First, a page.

He urged the federal government to emulate foreign countries by paying the salaries of lecturers in the private universities, which were shut down because of COVID-19.

Babalola reminded the federal government that to make the low-risk private universities remain shut down to wait for high-risk one will make the ivory towers remain in comatose for a long time.

On whether he will approach the court to challenge the closure of private universities, he said: “I am not going to court, because we have not exhausted the option of negotiation and local remedy. I am a friend of the federal government and I know that the Attorney-General of the Federation (AGF) will look into it.”

On how his university has been affected adversely, Babalola explained: “We can’t even quantify our losses. We have been following international standard, which was September to July academic session before this global problem.

“We have done seven convocations in 10 years. We used to pay salaries on the 24th of the months and nobody has been sacked despite this suspension of work. But this has affected our purse. How can we be paying for services not rendered? This is unfair.

“That is why we are calling on the federal government to pay the salaries of workers in private universities if they still want to continue with this closure. That was the method adopted in foreign countries.”

SANs Back FG on Closure of Schools

Reacting to the government’s closure of schools over the COVID-19 pandemic, some senior lawyers, however, noted that protection of lives and property, which is one of the constitutional duties of the government should be paramount owing to the devastating effect of the pandemic.

The lawyers while calling for the understanding of Nigerians, however, advised the government to engage stakeholders on how to best mitigate the challenges posed by COVID-19 in the entire polity.

According to Mallam Ahmed Raji (SAN), the decision to shut down schools in other to contain the spread of the virus “is a reasonably justifiable step which can be accommodated under the constitution.”

While noting that rights are not absolute, Raji said: “In a pandemic, the state must take proportionate extra-legal measures to secure the populace.”

He, however, stated that such measures must be proportionate and reasonable.

“If you look at the UK and other parts of the world on the same issue, I don’t think the government has acted wrongly.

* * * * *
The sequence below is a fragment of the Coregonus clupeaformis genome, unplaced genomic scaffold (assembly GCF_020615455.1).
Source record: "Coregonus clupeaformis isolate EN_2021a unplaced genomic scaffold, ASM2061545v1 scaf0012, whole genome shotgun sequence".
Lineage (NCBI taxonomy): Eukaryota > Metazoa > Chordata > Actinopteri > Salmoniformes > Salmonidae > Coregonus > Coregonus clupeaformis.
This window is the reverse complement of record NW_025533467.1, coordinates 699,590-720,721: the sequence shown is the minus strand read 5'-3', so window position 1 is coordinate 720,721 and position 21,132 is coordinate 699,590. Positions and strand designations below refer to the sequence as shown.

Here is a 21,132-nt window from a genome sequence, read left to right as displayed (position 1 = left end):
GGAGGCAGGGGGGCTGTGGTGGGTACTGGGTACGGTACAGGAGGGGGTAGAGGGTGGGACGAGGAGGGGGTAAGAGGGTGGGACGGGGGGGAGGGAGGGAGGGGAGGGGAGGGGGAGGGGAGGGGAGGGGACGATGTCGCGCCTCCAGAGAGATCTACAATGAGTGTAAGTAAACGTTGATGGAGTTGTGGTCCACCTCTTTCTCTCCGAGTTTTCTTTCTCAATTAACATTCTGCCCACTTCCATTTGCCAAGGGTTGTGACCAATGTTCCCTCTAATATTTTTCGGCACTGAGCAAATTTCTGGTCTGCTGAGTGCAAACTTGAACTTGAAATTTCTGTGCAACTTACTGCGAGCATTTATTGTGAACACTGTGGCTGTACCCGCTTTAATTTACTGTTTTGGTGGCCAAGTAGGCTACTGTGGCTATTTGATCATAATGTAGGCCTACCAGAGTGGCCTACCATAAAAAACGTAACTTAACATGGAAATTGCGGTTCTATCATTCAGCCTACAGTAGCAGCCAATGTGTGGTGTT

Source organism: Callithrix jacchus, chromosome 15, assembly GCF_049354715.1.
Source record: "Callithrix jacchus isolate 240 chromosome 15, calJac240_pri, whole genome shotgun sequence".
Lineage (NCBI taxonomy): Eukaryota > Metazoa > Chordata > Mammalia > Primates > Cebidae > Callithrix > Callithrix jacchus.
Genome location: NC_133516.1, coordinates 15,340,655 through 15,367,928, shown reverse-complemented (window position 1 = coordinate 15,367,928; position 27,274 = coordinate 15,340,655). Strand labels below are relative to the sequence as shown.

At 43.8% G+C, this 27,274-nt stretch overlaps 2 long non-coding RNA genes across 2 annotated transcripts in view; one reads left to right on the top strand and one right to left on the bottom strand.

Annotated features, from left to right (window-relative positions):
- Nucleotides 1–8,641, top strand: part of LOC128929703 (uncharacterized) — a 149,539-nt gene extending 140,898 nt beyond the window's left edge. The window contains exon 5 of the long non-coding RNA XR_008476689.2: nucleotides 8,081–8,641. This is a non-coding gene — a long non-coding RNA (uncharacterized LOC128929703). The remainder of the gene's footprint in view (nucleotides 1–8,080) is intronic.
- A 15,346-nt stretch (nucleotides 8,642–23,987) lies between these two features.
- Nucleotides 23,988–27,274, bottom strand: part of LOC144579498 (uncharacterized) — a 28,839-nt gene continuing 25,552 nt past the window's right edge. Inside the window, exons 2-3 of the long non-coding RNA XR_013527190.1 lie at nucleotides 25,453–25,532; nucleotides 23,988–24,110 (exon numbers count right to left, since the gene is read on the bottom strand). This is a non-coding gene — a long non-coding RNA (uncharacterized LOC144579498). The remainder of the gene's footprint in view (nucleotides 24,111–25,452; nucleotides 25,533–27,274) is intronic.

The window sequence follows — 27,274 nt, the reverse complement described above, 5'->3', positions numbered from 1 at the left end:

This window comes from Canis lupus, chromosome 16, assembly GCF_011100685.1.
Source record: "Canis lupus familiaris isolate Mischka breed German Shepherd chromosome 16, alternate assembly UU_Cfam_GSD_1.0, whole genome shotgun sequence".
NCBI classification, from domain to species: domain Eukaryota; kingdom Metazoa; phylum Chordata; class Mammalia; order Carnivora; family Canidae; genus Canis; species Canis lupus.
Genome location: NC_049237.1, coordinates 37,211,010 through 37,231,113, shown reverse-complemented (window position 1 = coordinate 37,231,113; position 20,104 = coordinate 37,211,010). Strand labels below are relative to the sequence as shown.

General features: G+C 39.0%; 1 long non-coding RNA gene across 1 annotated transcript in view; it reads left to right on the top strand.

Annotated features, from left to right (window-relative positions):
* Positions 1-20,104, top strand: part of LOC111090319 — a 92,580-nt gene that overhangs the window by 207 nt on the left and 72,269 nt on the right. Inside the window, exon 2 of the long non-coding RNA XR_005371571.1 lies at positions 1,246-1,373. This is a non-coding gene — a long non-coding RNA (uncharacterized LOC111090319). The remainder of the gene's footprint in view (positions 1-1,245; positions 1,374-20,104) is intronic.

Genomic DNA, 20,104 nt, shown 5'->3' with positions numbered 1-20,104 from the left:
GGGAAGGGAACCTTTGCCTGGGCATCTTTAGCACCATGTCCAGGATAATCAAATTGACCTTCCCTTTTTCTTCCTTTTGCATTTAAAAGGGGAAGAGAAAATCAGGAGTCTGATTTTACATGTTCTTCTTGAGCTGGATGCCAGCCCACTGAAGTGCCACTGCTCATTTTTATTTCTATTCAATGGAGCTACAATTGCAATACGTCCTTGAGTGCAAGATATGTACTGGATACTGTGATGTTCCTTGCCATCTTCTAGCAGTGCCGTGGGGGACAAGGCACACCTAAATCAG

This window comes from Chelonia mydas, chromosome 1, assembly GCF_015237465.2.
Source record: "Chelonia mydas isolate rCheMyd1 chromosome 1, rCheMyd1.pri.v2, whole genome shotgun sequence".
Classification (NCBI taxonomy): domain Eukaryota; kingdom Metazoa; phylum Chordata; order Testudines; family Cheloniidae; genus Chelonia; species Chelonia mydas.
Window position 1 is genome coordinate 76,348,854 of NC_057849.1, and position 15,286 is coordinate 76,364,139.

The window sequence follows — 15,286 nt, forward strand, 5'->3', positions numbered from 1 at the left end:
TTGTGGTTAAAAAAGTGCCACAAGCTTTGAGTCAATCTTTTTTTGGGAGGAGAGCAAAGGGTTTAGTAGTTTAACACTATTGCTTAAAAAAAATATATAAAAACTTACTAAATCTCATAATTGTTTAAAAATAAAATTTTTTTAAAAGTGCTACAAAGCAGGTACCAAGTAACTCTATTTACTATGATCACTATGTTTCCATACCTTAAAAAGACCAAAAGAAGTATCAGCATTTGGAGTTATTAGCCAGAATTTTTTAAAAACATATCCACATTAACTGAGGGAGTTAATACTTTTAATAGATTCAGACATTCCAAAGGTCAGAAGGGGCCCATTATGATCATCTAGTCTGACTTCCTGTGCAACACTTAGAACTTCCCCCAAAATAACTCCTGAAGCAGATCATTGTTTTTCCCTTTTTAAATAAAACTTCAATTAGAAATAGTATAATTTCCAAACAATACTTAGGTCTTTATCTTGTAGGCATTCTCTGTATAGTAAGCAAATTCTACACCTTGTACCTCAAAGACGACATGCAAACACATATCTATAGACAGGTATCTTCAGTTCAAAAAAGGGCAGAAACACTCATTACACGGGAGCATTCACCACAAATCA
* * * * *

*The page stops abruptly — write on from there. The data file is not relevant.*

“The pandemic appears real and we should all cooperate with the government to control it especially having regards to our state of medical services, which are already overwhelmed,” he said.

Apparently sharing similar views with Raji, another senior lawyer, Rev. John Baiyeshea (SAN), while stating that governors have the constitutional right to take any step(s), to protect children and students in educational institutions, stressed that with the ravaging effect of the pandemic, “governments whether federal or state must take proactive steps to protect their citizens and prevent disastrous consequences of massive loss of precious lives.”

He urged Nigerians to put aside sentiment, adding that the COVID-19 pandemic is a global phenomenon that governments all over are struggling to grapple with.

He said: “We have seen the closure of schools and lockdowns in the United Kingdom, Europe generally, here in America and other places.

“This is not the time to be legalistic. But even if we want to be, I will advise that we focus on what I call on my own, ‘legalistic reality.’ This is to the effect that we (the government and the governed), have to be alive to be able to take legal options.”

Saying everyone is from home or a family, he explained that the government officials, judges, lawyers, politicians have children or students in schools, and that no one wants to put the lives of their children at risk.

He appealed to Nigerians to tread cautiously and cooperate with governments for the safety and good of all.